In his magisterial book Mimesis, Eric Auerbach has shown how the Christian worldview altered our aesthetic sensibilities. Much as the noble Christ could be portrayed as ugly, in the humility of his crucifixion, so could the lowly servant Peter be lifted out of comedy and into tragedy, with his betrayal of Christ. A fisherman who has no political role, a servant who thinks he knows more than his master and doesn’t–such a person belongs in comedy. The style with which Peter’s lies are narrated is a lower style, not elevated, the style of comedy. And yet the Gospel account of Mark ennobles St. Peter, a simple person, to tragic stature. When Peter denies Christ three times and weeps, we weep with him.
The idea of the all-loving god, an idea embedded in the incarnation, makes possible the idea that all persons have dignity, all persons deserve our sympathy, and so it breaks apart genre expectations. The finite and lowly is capable of revealing and embodying a higher truth; the lowly human is evocative of transcendence. Caravaggio beautifully captures this concept of Christian humility, the intertwining of the undignified and the transcendent, with the dirty feet and soiled cap of the worshipers in Madonna of Loreto (1603-04). Also the Madonna of the Rosary (1606) elevates poverty and simplicity over the normal rituals of piety.
Second, Christianity’s fascination with the ugly stems from a new recognition of the human capacity for evil. Plato argued that if one knows the good, one necessarily does the good. Knowledge is virtue. Christianity offers a different worldview. The Christian emphasis on the will as a link or barrier between knowledge and action led to a much greater perception of the human capacity for evil. Moreover, in the Christian worldview, knowledge need not lead to goodness. The devil can be knowledgeable, indeed may have abundant insight and formal intelligence. In Shakespeare’s dramas, evil persons, such as Iago, often enjoy their intellectual superiority. In Goethe’s Faust Mephisto has the most captivating and rhetorically fascinating role.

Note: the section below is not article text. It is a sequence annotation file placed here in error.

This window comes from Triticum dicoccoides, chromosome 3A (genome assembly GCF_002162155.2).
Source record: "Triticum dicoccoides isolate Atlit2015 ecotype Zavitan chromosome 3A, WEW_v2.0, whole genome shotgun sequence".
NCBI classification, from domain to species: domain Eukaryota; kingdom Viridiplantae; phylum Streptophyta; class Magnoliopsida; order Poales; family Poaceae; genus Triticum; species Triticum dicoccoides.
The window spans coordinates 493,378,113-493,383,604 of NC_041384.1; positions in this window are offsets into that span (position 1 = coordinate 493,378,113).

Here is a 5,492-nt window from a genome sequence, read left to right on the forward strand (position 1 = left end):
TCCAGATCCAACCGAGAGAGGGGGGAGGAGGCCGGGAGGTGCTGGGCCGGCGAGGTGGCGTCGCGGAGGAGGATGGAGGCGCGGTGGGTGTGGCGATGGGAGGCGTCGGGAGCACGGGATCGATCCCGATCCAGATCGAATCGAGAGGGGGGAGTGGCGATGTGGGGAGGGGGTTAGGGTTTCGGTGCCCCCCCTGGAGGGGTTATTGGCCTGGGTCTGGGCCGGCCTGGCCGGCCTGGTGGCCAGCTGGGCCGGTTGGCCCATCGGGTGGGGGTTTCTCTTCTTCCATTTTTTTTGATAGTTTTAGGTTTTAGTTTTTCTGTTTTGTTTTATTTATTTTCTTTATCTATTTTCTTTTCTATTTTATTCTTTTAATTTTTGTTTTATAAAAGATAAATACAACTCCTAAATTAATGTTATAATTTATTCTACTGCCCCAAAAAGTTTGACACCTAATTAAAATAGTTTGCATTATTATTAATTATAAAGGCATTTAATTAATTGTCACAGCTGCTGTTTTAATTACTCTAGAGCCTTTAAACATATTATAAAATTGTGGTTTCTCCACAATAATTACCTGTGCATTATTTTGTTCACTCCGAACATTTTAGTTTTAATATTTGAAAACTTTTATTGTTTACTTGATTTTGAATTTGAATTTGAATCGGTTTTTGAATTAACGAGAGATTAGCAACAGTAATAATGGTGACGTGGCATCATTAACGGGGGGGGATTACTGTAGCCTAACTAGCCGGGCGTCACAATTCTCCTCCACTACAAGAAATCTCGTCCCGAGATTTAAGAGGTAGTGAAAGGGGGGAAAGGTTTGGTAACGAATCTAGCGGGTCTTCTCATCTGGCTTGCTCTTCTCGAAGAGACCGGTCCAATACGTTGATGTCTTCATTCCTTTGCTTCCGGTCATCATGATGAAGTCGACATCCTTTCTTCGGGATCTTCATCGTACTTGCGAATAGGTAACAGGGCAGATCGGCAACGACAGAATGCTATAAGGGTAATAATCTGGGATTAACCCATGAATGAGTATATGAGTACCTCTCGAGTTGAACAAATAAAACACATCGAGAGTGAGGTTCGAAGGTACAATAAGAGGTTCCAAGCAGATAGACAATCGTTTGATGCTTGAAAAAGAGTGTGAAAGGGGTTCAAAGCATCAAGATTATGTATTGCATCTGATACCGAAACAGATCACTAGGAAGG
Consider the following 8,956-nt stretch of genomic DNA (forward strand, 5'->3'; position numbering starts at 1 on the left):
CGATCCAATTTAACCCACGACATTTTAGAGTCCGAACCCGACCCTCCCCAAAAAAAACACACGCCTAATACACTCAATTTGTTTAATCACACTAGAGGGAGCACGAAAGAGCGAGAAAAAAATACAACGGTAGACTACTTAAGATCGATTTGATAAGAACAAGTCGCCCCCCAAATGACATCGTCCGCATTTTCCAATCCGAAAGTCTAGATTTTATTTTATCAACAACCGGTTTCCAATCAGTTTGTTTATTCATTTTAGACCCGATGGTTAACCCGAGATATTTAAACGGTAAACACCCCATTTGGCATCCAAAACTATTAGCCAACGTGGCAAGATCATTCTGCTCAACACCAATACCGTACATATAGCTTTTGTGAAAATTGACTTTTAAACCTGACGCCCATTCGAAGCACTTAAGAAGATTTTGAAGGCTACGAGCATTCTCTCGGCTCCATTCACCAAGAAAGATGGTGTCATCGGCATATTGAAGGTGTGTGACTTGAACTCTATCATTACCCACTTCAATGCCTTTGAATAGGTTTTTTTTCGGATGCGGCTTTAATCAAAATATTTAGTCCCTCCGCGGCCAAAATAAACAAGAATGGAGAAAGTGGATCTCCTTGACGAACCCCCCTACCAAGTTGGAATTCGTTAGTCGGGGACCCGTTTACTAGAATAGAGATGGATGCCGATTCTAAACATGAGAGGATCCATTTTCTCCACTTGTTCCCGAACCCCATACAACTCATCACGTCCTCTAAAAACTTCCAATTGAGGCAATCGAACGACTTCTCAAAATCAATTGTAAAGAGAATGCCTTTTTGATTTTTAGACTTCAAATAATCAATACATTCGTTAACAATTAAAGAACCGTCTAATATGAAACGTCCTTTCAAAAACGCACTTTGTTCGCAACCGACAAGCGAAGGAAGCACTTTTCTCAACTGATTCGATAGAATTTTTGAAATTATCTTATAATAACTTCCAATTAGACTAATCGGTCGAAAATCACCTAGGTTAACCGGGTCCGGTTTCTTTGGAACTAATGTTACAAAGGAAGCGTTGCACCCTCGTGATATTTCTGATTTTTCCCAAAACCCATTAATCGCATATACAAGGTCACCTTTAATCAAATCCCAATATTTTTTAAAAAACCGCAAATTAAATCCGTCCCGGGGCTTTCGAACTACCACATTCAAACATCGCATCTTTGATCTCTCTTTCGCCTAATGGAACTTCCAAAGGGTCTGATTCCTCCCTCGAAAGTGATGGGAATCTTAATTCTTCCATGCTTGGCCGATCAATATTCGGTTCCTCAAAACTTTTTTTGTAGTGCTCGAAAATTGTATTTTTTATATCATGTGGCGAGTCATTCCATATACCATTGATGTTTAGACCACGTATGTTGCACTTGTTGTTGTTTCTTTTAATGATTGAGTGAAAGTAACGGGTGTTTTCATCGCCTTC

The Christian world recognizes sin as a central element of the human condition, one related to both the fall and the need for a savior. In other words Christ would not be necessary if we were not so bad, the world not so corrupt. This is a general Christian insight, one that has been emphasized more or less at various times, just as different Christian thinkers have come forward with different views on the possible salvation of all. The two are related, for when the deep capacity for sin is coupled with the fear of eternal damnation, ugliness confronts one both in this world and beyond. Whereas the ancient world had systematized the virtues, recognizing the four cardinal virtues and their interrelation, it had not done the same for vice. The Christian world, however, evolved the concept of the seven deadly sins. A writer such as Dante and an artist such as Bosch would be unimaginable in the Greek world.
Third, the ugly and repugnant were implicitly recognized as transitory and part of a larger tale of promise and redemption. The Christian fascination with ugliness is part of a larger redemption narrative. It is easier to focus on negativity, if you have the expectation of eventual harmony. Within that horizon, the human mind finds it more palatable to descend into the depths. Christianity sees suffering as part of a divine plan and so takes us beyond the dying God. Grünewald painted the crucifixion with salvation in mind; his Resurrection belongs to the same altarpiece.
Still, not all Christian art immerses itself in the ugly. But a Christian art, as in Grünewald and Caravaggio, that is realistic and not otherworldly or triumphalist, is able to do justice to the gruesome aspects of reality without losing itself in them, as becomes common in modernity. And here one is right to contrast much of Christian and modern art.
Rev. Edmund Joyce, C.S.C., Chair
Professor in German Language and Literature
2012-2013 NDIAS Fellow